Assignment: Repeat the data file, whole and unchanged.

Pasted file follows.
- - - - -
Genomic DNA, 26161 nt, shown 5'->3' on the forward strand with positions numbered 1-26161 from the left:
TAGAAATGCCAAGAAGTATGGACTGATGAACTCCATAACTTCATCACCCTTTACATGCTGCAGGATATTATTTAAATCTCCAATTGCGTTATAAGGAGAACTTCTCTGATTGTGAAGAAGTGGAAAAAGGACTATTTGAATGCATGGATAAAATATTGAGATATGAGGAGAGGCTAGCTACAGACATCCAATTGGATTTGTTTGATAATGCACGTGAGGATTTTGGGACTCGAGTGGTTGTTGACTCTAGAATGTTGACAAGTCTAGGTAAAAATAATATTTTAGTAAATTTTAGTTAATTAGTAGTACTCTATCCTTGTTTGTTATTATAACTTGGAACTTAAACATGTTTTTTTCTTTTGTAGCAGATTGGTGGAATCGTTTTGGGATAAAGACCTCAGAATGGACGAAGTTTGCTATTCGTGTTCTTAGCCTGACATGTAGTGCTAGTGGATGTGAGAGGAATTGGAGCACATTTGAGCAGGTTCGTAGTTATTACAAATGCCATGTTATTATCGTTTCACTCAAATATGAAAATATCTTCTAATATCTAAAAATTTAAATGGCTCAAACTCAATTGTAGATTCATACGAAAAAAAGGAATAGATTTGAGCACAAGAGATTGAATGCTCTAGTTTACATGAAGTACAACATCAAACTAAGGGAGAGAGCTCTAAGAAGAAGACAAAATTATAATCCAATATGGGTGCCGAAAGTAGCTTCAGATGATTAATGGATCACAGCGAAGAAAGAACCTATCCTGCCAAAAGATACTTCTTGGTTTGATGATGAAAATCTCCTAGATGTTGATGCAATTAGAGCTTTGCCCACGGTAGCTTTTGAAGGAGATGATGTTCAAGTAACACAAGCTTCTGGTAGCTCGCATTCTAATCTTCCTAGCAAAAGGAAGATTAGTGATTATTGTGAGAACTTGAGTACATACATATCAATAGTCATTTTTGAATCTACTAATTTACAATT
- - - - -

Genomic DNA, 26161 nt, shown 5'->3' on the forward strand with positions numbered 1-26161 from the left:
TAGAAATGCCAAGAAGTATGGACTGATGAACTCCATAACTTCATCACCCTTTACATGCTGCAGGATATTATTTAAATCTCCAATTGCGTTATAAGGAGAACTTCTCTGATTGTGAAGAAGTGGAAAAAGGACTATTTGAATGCATGGATAAAATATTGAGATATGAGGAGAGGCTAGCTACAGACATCCAATTGGATTTGTTTGATAATGCACGTGAGGATTTTGGGACTCGAGTGGTTGTTGACTCTAGAATGTTGACAAGTCTAGGTAAAAATAATATTTTAGTAAATTTTAGTTAATTAGTAGTACTCTATCCTTGTTTGTTATTATAACTTGGAACTTAAACATGTTTTTTTCTTTTGTAGCAGATTGGTGGAATCGTTTTGGGATAAAGACCTCAGAATGGACGAAGTTTGCTATTCGTGTTCTTAGCCTGACATGTAGTGCTAGTGGATGTGAGAGGAATTGGAGCACATTTGAGCAGGTTCGTAGTTATTACAAATGCCATGTTATTATCGTTTCACTCAAATATGAAAATATCTTCTAATATCTAAAAATTTAAATGGCTCAAACTCAATTGTAGATTCATACGAAAAAAAGGAATAGATTTGAGCACAAGAGATTGAATGCTCTAGTTTACATGAAGTACAACATCAAACTAAGGGAGAGAGCTCTAAGAAGAAGACAAAATTATAATCCAATATGGGTGCCGAAAGTAGCTTCAGATGATTAATGGATCACAGCGAAGAAAGAACCTATCCTGCCAAAAGATACTTCTTGGTTTGATGATGAAAATCTCCTAGATGTTGATGCAATTAGAGCTTTGCCCACGGTAGCTTTTGAAGGAGATGATGTTCAAGTAACACAAGCTTCTGGTAGCTCGCATTCTAATCTTCCTAGCAAAAGGAAGATTAGTGATTATTGTGAGAACTTGAGTACATACATATCAATAGTCATTTTTGAATCTACTAATTTACAATT